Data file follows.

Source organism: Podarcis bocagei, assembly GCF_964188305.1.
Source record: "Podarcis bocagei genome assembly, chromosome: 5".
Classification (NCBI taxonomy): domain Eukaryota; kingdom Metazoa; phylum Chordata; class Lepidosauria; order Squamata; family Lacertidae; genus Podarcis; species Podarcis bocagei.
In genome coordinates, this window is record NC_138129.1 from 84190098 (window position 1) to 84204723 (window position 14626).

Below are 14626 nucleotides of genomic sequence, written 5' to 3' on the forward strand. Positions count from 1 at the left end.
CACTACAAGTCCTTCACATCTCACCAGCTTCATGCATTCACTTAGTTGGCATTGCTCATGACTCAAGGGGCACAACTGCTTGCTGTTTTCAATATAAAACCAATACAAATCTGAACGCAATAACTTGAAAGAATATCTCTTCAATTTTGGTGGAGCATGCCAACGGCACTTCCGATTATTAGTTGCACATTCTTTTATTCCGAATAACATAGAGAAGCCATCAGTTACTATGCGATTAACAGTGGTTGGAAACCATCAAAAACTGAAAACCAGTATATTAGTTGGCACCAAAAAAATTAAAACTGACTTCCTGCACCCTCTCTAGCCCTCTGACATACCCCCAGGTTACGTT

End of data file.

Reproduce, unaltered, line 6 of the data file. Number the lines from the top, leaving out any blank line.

CACTACAAGTCCTTCACATCTCACCAGCTTCATGCATTCACTTAGTTGGCATTGCTCATGACTCAAGGGGCACAACTGCTTGCTGTTTTCAATATAAAACCAATACAAATCTGAACGCAATAACTTGAAAGAATATCTCTTCAATTTTGGTGGAGCATGCCAACGGCACTTCCGATTATTAGTTGCACATTCTTTTATTCCGAATAACATAGAGAAGCCATCAGTTACTATGCGATTAACAGTGGTTGGAAACCATCAAAAACTGAAAACCAGTATATTAGTTGGCACCAAAAAAATTAAAACTGACTTCCTGCACCCTCTCTAGCCCTCTGACATACCCCCAGGTTACGTT